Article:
By Ross Newhan
The results of spring, individually and collectively, can be either an illusion or a significant steppingstone to a successful season.
The Kansas City Royals entered a Monday night game against the Dodgers with a 21-6 spring record, easily the best in baseball.
Their young talent is not an illusion--built through the draft over a series of years--and during the last winter owner David Glass and General Manager Dayton Moore felt what Moore described by phone as the "narrow window of opportunity" was right, given "the young talent that is now under club control for a period of years" to support it with veteran additions to the rotation.
The 21-6 record does not carry into the season, but the confidence that it has created does, and while many general managers generally dismiss spring statistics, Moore does not.
Was it important for the Royals to win in the spring, to prove that the enthusiasm created among the young players by the veteran additions, translated to the field?
"Absolutely," Moore said in our interview.
"The Royals haven't been to the playoffs since 1985 (and have had only one winning season since '95), and so we're consistently reminded of the need to create a winning culture.
"We know that on April 1 our record goes back to zero, but winning as we have in the spring is definitely, I believe, a reflection of our talent and quality depth."
Parity grips baseball. In the last two years alone, 13 of the 30 teams have made at least one postseason appearance. Nine teams have won the World Series in the last 12 seasons, and their average payroll rank has been 10th. Both Tampa Bay and Oakland, with the second lowest payrolls in 2011 and 2012, made the playoffs in those respective seasons.
In addition, with a second wild card team in each league now qualifying for the playoffs, many more clubs have acquired playoff fever.
Whether Kansas City can unseat the Detroit Tigers in the American League Central is uncertain, but it's a wide open division otherwise, and the Royals have delivered a spring message.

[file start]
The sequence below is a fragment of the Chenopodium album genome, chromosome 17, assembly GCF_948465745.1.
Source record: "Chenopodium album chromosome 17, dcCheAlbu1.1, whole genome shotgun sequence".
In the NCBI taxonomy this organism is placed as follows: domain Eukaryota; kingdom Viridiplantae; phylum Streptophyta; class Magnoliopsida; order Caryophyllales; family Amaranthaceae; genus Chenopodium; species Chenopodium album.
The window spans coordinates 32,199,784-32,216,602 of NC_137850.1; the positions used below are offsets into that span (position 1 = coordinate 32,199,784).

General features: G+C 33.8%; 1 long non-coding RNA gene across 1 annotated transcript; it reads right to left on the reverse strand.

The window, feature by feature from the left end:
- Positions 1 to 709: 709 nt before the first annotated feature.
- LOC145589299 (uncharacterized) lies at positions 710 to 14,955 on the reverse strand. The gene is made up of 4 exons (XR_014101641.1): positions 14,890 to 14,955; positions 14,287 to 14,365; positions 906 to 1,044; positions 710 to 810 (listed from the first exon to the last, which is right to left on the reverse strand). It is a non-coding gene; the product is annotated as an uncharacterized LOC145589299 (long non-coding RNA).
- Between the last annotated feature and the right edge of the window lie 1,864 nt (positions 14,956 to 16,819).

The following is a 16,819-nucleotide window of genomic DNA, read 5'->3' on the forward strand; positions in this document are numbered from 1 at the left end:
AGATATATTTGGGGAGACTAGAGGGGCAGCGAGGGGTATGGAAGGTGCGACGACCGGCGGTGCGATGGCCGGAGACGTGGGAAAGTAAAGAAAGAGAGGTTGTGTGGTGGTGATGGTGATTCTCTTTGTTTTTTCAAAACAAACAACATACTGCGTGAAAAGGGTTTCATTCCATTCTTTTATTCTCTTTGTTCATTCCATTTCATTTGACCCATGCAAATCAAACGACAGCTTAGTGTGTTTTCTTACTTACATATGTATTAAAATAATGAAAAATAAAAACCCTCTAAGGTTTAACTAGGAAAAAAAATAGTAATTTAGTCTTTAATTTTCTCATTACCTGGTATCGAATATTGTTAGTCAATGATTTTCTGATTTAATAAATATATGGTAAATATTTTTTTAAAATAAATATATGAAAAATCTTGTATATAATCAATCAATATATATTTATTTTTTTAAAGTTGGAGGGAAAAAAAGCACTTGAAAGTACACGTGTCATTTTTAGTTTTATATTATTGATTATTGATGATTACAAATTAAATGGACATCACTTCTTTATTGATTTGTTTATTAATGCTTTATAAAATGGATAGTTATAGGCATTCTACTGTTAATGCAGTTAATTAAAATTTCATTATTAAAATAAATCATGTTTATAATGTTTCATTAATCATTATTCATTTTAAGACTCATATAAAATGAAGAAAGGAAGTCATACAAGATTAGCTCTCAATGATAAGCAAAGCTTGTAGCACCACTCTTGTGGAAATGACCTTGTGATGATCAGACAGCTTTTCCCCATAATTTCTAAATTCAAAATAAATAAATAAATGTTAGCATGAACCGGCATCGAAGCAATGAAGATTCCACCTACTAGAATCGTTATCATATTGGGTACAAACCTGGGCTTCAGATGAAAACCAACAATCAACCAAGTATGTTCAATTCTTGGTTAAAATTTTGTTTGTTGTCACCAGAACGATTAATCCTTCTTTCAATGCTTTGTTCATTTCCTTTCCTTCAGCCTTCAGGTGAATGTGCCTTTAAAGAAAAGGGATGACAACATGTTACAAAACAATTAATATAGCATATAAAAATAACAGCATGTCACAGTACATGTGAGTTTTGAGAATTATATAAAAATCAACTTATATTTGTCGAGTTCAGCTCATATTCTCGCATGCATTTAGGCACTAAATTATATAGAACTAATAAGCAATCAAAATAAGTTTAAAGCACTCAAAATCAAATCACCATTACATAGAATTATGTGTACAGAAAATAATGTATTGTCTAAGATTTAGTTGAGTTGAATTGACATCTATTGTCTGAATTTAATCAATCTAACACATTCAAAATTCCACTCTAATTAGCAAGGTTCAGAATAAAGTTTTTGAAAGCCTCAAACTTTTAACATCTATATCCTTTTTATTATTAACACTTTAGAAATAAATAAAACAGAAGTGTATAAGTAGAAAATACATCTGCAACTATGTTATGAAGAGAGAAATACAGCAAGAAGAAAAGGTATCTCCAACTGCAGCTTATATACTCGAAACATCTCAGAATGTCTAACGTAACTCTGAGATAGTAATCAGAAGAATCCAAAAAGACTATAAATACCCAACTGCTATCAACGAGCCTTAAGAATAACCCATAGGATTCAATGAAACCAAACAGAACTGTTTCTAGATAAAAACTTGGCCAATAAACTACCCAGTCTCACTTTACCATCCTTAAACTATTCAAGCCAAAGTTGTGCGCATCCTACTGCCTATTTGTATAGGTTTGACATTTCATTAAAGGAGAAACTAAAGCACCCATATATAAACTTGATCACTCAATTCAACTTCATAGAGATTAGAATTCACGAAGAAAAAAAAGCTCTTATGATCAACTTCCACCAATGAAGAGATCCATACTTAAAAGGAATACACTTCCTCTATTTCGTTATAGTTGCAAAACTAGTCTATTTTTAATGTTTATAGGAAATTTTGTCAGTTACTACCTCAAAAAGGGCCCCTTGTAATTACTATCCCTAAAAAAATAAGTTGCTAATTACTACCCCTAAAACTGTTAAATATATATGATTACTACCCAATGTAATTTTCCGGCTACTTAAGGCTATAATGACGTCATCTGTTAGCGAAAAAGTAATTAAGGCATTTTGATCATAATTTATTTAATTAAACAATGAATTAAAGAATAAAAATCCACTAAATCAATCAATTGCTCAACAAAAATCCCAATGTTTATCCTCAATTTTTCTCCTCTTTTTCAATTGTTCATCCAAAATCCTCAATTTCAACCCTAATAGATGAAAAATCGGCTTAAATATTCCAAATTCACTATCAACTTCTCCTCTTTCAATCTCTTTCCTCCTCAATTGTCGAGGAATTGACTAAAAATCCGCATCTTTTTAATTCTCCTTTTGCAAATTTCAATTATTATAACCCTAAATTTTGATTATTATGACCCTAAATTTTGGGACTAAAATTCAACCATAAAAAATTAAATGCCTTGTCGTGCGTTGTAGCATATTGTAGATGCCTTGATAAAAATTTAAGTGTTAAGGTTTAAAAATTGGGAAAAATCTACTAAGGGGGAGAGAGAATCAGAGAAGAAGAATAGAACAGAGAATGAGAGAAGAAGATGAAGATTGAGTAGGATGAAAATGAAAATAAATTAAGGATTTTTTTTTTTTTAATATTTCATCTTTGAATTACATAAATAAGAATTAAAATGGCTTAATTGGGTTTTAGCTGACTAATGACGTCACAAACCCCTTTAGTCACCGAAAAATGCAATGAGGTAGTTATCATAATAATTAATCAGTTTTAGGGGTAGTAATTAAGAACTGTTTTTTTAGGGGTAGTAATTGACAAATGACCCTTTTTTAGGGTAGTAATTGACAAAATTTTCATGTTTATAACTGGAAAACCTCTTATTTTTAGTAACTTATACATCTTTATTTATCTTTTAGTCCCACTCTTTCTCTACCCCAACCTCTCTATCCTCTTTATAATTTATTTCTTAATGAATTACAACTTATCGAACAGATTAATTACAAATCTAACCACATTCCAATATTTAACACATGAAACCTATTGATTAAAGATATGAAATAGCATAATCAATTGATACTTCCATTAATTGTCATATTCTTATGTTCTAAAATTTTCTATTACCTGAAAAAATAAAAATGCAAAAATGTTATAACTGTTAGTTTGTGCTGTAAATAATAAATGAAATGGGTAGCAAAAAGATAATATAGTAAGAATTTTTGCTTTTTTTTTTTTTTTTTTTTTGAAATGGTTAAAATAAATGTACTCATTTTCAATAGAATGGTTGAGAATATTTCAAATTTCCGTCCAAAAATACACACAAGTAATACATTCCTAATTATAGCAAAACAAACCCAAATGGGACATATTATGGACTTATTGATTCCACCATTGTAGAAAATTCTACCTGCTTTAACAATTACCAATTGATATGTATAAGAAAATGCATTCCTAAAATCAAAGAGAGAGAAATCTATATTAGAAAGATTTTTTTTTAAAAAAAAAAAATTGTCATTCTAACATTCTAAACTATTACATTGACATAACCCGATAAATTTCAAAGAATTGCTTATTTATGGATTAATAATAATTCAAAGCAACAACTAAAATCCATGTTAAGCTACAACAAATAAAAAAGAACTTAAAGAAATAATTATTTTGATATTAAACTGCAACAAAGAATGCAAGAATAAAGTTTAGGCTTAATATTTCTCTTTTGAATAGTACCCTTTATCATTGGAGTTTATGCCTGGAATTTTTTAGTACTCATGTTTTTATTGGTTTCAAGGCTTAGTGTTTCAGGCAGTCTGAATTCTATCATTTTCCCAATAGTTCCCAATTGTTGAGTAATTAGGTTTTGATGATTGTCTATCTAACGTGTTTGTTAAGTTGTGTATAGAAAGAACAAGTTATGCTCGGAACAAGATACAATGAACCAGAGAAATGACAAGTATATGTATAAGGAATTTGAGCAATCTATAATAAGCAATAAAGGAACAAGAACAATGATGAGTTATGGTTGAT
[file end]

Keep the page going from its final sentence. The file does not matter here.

Building on the homegrown talent of Billy Butler and Alex Gordon, Mike Moustakas and Eric Hosmer, Moore took three offseason steps to strengthen the rotation, the development of pitching having failed to keep up with the development of position players as the Royals took advantage of generally high draft positions because of their poor finishes during the season.
First, he acquired Ervin Santana from the Angels, then re-signed Jeremy Guthrie, who pitched well for the Royals after his mid-season acquisition last year, and, believing there is "still enough quality in the pipeline," traded one of the he top hitting prospects in baseball, Wil Myers, to Tampa Bay for starters James Shields and Wade Davis.
"I feel like our younger, position players responded immediately," Moore said. "The rotation now has a presence to it, and our entire camp had a more stable feel and sense of stability.
"The one thing that should allow our young players to continue to mature at their natural rate is the better starting pitcher. We should be able to compete more effectively from the first day to the last."
Moore and staff took over in mid-season of 2006. Gordon and Butler were in double A, "and I thought we were looking at an eight to 10 year process of building from within and developing the waves of players that would allow us to make a move of the type we did in trading Wil Myers.
"As I mentioned, it's a narrow window in which you have quality young players under club control or signed to long term contracts, and we felt we had reached the point where we could enhance that nucleus by creating a veteran presence in our rotation that would enable us to build a winning culture that the city has been without for too long--at least on the baseball field."
A long tenure in baseball has taught me to approach spring results cautiously.
However, there is no denying that the Royals have some attractive young players augmented by a stronger rotation, and 21-6 is impressive at any time of the year.